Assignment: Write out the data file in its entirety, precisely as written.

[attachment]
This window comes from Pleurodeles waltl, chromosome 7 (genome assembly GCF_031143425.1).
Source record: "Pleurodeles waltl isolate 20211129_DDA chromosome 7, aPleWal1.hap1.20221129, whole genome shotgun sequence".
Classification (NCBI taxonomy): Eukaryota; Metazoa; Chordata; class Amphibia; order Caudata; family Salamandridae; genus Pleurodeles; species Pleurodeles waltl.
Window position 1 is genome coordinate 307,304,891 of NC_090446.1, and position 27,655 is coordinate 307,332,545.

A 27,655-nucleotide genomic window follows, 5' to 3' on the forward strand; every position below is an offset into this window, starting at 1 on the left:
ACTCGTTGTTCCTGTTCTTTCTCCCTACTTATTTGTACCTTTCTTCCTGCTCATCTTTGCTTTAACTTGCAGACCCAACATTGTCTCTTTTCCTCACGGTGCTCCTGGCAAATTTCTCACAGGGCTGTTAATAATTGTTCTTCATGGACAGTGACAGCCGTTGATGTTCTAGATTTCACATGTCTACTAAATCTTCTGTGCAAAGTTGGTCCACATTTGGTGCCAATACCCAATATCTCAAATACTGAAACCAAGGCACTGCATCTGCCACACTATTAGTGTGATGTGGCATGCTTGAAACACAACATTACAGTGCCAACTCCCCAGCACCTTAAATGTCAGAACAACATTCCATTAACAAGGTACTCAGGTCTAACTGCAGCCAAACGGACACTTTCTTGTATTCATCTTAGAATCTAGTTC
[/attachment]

This window comes from Pleurodeles waltl, chromosome 7 (genome assembly GCF_031143425.1).
Source record: "Pleurodeles waltl isolate 20211129_DDA chromosome 7, aPleWal1.hap1.20221129, whole genome shotgun sequence".
Classification (NCBI taxonomy): Eukaryota; Metazoa; Chordata; class Amphibia; order Caudata; family Salamandridae; genus Pleurodeles; species Pleurodeles waltl.
Window position 1 is genome coordinate 307,304,891 of NC_090446.1, and position 27,655 is coordinate 307,332,545.

A 27,655-nucleotide genomic window follows, 5' to 3' on the forward strand; every position below is an offset into this window, starting at 1 on the left:
ACTCGTTGTTCCTGTTCTTTCTCCCTACTTATTTGTACCTTTCTTCCTGCTCATCTTTGCTTTAACTTGCAGACCCAACATTGTCTCTTTTCCTCACGGTGCTCCTGGCAAATTTCTCACAGGGCTGTTAATAATTGTTCTTCATGGACAGTGACAGCCGTTGATGTTCTAGATTTCACATGTCTACTAAATCTTCTGTGCAAAGTTGGTCCACATTTGGTGCCAATACCCAATATCTCAAATACTGAAACCAAGGCACTGCATCTGCCACACTATTAGTGTGATGTGGCATGCTTGAAACACAACATTACAGTGCCAACTCCCCAGCACCTTAAATGTCAGAACAACATTCCATTAACAAGGTACTCAGGTCTAACTGCAGCCAAACGGACACTTTCTTGTATTCATCTTAGAATCTAGTTC